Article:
Friday, July 18, 2008

Apparently, I don't Hate FGW enough

When I started this blog, I was angry. Livid. To mention the words "First Great Western" to me were unwise, as they would spark a lengthy rant, full of expletives. I was highly pissed off.
I feel I should mention this at this juncture, because I have recently come under attack from someone who feels I am not angry enough, and am some kind of champagne-sipping toff who gets narky if commoners try to invade my space in the first class carriage.
It's true that I'm not as angry as I was, but to be honest, I don't think anyone could have that much energy, as being angry is pretty hard going, even for a few days, let alone for 18 months, and makes you liable to lose friends and alienate people. What I did instead was start a blog, in order that I could share my ranting with others with a similar hatred of FGW. And then, I moved house, in order to be nearer to my work. And then, I discovered the alternative service of South West Trains. And, all of these things have made me calmer, because I am opting out of the thing that makes me angry. I think this is called anger management. And, I suggest to Samuel Roberts, rather than simply being angry for its own sake, it's better to try and find out why something is making you angry, and to do something about it. It helps me to be sane, whereas you sound like someone I'd be very frightened to share a train carriage with.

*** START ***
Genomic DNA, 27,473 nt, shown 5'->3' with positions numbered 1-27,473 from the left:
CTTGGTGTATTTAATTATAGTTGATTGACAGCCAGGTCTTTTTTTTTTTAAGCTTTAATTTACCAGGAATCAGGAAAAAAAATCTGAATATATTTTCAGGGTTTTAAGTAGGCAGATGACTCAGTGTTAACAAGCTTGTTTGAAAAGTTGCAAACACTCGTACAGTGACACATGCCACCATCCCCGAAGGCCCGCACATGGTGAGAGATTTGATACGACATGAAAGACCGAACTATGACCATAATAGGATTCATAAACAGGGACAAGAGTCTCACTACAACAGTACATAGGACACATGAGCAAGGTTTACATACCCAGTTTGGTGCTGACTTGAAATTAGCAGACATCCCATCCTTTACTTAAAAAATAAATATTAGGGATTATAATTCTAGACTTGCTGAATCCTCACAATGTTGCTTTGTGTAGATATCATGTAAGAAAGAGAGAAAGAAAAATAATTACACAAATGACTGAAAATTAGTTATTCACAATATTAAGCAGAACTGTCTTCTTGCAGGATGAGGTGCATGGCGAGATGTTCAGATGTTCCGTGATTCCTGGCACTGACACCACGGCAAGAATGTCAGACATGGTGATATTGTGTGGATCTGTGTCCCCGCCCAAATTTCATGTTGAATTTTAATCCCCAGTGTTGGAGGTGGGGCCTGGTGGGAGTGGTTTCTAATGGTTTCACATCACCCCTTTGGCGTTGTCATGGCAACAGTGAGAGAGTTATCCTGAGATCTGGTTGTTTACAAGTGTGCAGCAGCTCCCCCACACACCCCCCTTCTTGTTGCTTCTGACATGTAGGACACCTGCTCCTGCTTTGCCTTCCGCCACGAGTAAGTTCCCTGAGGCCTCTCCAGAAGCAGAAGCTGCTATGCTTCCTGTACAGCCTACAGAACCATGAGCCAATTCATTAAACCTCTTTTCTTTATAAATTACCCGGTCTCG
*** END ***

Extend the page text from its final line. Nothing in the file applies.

But, I now have the honour of someone blogging about hating this blog, the imaginatively titled "I Hate I Hate First Great Western". Please visit it here:
In other news, my car has sold in a rather alarming three days, leaving me to mourn its absence, as I really am rather fond of driving. However, the bundle of cash I now have in its place enables me not only to pay the troublesome unexpected tax bill I mentioned in a previous post, but also to invest in a shiny new bicycle. I haven't been this excited since I was a child, and got a bright red shiny racer for Christmas. How I loved that bike. I hope I am able to be as fond of this one, as it will help me to get over the loss of my four-wheeled friend.

Thursday, July 03, 2008

Not very app-Ealing

Isn't Ealing Broadway station horrible? Specially late at night. No, actually, let me rephrase that. Aren't the drunk people at Ealing Broadway station horrible?
Last night, after a late shift, I arrived on the tube to get my train to Slough just as the one I was hoping to catch was pulling away, so had to wait half an hour for the next one. This gave me plenty of time to think about station improvements, most noticeably that the dark and grubby nature of the platform I was standing on seemed to give the drunk people the idea that it was okay to gob on the floor, or generally be unpleasant and intimidating. I would like to see a bit more lighting and a bit more seating, perhaps a few more benches further down the platform for those who don't want to sit amongst the beered-up people who always want to talk to you for some reason, no matter how close to your face you put your book.